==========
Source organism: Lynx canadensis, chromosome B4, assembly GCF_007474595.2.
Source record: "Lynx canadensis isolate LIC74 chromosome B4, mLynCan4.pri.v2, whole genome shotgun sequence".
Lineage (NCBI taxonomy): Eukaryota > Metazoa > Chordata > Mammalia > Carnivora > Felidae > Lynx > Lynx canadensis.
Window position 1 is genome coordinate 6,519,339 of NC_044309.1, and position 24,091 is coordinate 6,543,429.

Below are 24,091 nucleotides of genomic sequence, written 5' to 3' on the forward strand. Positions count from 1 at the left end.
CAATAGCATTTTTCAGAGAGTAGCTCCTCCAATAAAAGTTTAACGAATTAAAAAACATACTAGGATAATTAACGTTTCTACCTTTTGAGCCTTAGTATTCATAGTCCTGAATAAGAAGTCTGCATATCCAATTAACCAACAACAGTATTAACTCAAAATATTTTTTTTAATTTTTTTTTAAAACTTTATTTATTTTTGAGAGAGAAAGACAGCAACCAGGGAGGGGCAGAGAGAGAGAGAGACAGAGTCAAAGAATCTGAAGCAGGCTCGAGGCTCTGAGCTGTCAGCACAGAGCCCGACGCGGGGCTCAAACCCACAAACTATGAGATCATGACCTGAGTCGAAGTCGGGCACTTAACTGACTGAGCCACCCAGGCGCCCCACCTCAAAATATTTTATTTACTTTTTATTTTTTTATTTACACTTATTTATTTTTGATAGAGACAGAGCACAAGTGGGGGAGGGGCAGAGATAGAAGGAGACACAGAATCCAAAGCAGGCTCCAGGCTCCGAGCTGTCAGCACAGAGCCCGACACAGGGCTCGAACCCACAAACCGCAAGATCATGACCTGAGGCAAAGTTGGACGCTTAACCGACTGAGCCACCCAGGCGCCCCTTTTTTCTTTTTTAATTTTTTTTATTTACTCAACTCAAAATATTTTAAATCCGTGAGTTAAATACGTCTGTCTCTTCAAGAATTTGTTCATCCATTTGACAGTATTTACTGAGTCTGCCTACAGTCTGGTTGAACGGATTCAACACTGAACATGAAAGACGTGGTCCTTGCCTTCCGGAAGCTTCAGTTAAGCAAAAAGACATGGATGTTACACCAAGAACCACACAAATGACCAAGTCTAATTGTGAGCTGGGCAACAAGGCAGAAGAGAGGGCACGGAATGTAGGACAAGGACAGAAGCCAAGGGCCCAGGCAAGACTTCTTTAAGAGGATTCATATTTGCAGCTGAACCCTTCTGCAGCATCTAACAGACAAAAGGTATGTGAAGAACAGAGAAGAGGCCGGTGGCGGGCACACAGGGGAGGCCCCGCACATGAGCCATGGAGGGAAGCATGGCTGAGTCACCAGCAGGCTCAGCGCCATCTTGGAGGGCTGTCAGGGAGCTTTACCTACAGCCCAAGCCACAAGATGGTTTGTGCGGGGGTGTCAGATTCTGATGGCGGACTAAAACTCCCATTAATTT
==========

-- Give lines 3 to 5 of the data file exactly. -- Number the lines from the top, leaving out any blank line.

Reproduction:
Lineage (NCBI taxonomy): Eukaryota > Metazoa > Chordata > Mammalia > Carnivora > Felidae > Lynx > Lynx canadensis.
Window position 1 is genome coordinate 6,519,339 of NC_044309.1, and position 24,091 is coordinate 6,543,429.

Below are 24,091 nucleotides of genomic sequence, written 5' to 3' on the forward strand. Positions count from 1 at the left end.